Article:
The buying spree gave the market its second straight gain after a wobbly start to the week. The S&P 500 is now on track for its first weekly gain in five weeks.

93. American expects grounded jet to cut profit by $400M -

FORT WORTH, Texas (AP) — American Airlines said Thursday that the long grounding of Boeing 737 Max jets will cut its pretax earnings for 2019 by about $400 million, including $175 million in the second quarter.

94. American expects grounded jet to cut profit by $400 million -

FORT WORTH, Texas (AP) — American Airlines said Thursday that the long grounding of Boeing 737 Max jets will cut its pretax earnings for 2019 by about $400 million, including $175 million in the second quarter.

95. Big business to Supreme Court: Defend LGBTQ people from bias -

NEW YORK (AP) — More than 200 corporations, including many of America' best-known companies, are urging the U.S. Supreme Court to rule that federal civil rights law bans job discrimination on the basis of sexual orientation and gender identity.

96. Banks, tech stocks drag market to 2nd straight loss -

Stocks closed modestly lower on Wall Street Wednesday, handing the market its second straight loss.

Banks and technology companies accounted for much of the slide as investors shifted money into U.S. bonds, precious metals and other holdings considered safe havens after more than a week of aggressive buying.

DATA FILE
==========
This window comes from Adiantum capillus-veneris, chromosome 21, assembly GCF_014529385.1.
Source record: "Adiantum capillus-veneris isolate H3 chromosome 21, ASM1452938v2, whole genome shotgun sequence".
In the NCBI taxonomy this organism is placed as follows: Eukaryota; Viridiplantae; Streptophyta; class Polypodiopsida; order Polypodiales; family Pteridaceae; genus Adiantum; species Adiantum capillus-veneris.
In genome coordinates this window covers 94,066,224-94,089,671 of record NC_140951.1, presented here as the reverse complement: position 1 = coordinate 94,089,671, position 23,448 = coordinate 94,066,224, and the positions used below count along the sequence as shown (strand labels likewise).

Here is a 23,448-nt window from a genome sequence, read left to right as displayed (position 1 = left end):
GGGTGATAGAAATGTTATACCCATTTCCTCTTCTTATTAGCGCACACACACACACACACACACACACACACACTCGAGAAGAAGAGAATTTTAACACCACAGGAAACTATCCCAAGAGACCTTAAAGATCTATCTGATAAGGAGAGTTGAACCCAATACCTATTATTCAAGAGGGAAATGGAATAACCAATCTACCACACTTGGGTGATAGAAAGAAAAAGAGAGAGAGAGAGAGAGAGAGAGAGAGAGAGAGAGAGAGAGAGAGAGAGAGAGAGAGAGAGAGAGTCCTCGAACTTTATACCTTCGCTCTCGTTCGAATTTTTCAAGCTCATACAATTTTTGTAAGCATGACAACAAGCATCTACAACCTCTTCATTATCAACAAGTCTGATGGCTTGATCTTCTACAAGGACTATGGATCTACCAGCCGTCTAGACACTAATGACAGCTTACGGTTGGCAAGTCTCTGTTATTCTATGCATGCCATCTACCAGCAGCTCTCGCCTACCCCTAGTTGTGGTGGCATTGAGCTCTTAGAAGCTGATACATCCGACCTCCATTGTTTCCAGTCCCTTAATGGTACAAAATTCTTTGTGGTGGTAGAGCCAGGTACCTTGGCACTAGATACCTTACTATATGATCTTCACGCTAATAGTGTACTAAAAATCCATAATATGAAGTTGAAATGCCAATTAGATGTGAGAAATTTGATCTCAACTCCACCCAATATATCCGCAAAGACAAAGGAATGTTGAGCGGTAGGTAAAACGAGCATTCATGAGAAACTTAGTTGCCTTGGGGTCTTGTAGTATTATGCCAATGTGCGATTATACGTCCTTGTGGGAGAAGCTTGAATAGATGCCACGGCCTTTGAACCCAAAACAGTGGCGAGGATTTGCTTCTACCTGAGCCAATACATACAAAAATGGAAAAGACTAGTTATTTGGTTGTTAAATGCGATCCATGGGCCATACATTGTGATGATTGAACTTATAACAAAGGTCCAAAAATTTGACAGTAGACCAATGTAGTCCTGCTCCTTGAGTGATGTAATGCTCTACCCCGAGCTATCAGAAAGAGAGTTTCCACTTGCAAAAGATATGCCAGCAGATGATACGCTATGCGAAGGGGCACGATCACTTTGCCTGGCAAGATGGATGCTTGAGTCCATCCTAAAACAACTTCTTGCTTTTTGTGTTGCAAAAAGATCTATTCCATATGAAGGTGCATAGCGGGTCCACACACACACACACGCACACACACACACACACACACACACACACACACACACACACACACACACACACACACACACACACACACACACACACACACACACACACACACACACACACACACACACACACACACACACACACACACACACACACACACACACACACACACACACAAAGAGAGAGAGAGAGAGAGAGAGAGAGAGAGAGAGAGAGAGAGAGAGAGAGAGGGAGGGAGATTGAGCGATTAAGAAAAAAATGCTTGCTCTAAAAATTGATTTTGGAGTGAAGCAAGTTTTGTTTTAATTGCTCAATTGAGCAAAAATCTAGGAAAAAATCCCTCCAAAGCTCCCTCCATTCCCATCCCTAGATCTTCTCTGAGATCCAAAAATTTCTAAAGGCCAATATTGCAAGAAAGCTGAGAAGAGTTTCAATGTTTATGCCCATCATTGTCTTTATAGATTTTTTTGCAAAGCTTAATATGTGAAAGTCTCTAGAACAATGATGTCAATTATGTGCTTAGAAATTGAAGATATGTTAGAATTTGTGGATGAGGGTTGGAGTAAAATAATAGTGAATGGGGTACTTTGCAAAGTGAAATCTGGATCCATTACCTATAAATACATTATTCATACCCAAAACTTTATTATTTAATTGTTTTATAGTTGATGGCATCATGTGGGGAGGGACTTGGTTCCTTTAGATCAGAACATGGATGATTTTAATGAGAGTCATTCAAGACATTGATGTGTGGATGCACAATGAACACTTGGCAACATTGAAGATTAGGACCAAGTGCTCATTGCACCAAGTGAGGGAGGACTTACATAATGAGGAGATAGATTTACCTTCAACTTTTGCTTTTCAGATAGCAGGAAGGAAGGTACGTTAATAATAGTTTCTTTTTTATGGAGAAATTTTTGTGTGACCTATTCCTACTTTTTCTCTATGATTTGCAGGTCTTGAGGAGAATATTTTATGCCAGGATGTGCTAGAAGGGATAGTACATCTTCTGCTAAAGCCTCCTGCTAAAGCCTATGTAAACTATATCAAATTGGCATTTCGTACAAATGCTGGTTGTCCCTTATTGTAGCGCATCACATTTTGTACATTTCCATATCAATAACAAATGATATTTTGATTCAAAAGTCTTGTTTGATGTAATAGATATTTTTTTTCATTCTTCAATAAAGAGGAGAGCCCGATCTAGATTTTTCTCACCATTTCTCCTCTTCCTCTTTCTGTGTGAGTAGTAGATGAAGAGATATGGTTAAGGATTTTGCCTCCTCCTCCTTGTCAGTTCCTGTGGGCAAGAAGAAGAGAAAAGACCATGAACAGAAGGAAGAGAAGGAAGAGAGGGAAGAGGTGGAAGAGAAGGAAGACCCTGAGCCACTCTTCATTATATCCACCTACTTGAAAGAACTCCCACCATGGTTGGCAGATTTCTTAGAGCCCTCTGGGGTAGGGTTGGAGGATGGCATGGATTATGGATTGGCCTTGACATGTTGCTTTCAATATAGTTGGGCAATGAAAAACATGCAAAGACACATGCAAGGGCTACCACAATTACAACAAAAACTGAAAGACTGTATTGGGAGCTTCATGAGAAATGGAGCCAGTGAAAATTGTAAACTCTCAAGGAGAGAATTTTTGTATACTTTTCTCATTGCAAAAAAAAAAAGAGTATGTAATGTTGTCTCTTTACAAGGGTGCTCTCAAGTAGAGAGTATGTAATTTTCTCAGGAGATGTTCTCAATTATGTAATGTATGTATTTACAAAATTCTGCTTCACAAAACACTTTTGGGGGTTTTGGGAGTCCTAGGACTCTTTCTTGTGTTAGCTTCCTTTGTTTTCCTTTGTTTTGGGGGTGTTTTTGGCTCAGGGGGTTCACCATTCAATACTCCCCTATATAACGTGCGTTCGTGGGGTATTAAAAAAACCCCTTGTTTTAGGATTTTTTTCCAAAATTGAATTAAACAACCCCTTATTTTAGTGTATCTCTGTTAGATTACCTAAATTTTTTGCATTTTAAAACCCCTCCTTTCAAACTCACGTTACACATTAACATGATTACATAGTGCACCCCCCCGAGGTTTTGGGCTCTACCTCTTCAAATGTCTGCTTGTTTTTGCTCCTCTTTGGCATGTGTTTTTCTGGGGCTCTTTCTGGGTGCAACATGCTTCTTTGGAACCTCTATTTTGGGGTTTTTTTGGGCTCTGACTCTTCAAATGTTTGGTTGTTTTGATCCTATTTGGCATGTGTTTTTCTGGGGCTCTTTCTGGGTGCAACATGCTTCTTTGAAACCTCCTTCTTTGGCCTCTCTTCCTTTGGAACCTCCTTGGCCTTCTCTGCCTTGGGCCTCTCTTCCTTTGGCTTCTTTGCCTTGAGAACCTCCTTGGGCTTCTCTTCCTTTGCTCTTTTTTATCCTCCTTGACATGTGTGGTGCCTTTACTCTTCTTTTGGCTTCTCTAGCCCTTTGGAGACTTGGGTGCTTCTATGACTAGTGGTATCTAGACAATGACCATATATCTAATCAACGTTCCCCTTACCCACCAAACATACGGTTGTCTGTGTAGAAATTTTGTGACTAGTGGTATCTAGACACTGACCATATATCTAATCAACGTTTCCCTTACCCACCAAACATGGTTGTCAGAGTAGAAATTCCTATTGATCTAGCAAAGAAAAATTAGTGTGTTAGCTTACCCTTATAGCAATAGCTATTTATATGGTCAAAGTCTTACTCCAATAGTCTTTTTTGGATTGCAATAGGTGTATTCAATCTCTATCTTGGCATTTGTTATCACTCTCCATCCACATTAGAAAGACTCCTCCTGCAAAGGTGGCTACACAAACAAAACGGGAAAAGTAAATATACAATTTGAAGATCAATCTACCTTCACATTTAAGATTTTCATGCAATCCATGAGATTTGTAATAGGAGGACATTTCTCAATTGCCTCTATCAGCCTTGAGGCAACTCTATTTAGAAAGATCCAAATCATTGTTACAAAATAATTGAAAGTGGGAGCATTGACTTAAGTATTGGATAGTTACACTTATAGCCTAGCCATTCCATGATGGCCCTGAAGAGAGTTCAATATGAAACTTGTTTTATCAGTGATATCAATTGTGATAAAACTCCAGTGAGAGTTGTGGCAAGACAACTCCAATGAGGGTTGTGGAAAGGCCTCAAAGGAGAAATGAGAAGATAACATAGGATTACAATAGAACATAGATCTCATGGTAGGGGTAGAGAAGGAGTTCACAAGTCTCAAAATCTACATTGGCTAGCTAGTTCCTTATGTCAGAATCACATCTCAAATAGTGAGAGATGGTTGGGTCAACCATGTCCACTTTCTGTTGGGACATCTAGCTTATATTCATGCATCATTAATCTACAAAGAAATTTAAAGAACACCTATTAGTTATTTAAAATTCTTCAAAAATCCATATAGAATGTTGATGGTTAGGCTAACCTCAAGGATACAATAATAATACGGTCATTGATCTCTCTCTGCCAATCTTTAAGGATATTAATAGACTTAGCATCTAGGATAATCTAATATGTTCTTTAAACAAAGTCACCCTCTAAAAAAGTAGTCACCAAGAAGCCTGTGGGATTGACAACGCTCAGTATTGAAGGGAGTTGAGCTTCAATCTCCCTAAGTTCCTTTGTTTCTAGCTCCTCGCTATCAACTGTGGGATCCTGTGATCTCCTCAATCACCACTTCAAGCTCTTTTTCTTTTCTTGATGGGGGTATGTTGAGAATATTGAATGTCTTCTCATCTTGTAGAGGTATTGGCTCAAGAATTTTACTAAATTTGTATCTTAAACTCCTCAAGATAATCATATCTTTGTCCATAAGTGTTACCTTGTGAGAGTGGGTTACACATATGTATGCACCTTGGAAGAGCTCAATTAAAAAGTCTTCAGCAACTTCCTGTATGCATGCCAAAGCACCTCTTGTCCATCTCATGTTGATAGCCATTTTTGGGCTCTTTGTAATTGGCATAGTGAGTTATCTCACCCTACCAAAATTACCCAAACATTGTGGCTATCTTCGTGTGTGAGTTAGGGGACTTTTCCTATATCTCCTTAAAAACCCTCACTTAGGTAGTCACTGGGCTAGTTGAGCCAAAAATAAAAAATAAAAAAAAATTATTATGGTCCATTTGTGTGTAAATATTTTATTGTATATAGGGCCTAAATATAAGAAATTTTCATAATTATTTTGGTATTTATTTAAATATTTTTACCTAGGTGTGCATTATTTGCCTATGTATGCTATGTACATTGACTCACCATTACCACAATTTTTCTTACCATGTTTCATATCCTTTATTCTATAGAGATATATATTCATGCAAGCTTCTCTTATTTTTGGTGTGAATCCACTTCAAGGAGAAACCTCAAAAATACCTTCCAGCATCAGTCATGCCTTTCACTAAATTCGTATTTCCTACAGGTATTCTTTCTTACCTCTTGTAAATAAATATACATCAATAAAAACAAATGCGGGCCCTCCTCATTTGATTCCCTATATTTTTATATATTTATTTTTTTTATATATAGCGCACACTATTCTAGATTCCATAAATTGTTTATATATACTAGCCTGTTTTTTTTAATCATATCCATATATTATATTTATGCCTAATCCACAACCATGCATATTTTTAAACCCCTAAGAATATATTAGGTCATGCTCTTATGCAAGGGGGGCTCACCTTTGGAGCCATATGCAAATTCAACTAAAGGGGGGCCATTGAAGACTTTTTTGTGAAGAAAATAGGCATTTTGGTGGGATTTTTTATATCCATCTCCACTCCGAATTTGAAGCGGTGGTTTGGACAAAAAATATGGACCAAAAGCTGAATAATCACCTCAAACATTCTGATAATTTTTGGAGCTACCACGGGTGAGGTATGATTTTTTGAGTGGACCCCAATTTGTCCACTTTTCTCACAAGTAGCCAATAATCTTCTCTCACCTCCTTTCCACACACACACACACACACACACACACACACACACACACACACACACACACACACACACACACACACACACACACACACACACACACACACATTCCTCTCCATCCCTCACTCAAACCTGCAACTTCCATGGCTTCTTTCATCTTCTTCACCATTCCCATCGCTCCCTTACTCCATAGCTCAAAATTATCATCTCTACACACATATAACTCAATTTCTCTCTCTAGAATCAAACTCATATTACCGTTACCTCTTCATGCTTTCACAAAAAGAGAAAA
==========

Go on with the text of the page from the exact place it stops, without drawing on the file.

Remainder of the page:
97. Tech companies lead US stocks broadly higher; oil slumps -

Stocks closed higher on Wall Street for the second straight day Wednesday, extending Tuesday's strong gains as investors bet an interest rate cut could be ahead.

Technology, industrial and health care companies accounted for much of the broad gains, which were tempered by a slide in energy stocks following a 3.4% plunge in the price of U.S. crude oil.

98. US, China appear to brace for long haul in trade dispute -

WASHINGTON (AP) — With negotiations on hold and tariffs piling up, the United States and China appear to be bracing for a prolonged standoff over trade.

Beijing is airing Korean War movies (antagonist: America) to arouse patriotic feelings in the Chinese public and offering tax cuts to software and chip companies as U.S. export controls threaten Chinese tech companies.

99. US stocks close lower, ending 8-day win streak for S&P 500 -

Industrial companies led a broad slide in stocks on Wall Street Tuesday, ending the benchmark S&P 500's eight-day winning streak.

The sell-off came as traders weighed growing trade tensions between the U.S. and the European Union, and a report forecasting dimmer global economic growth this year.

100. American Airlines extends Max-caused cancellations to June 5 -

WASHINGTON (AP) — American Airlines is extending by over a month its cancellations of about 90 daily flights as the troubled 737 Max plane remains grounded by regulators.

American said Sunday it is extending the cancellations through June 5 from the earlier timeframe of April 24. The airline acknowledged in a statement that the prolonged cancellations could bring disruption for some travelers.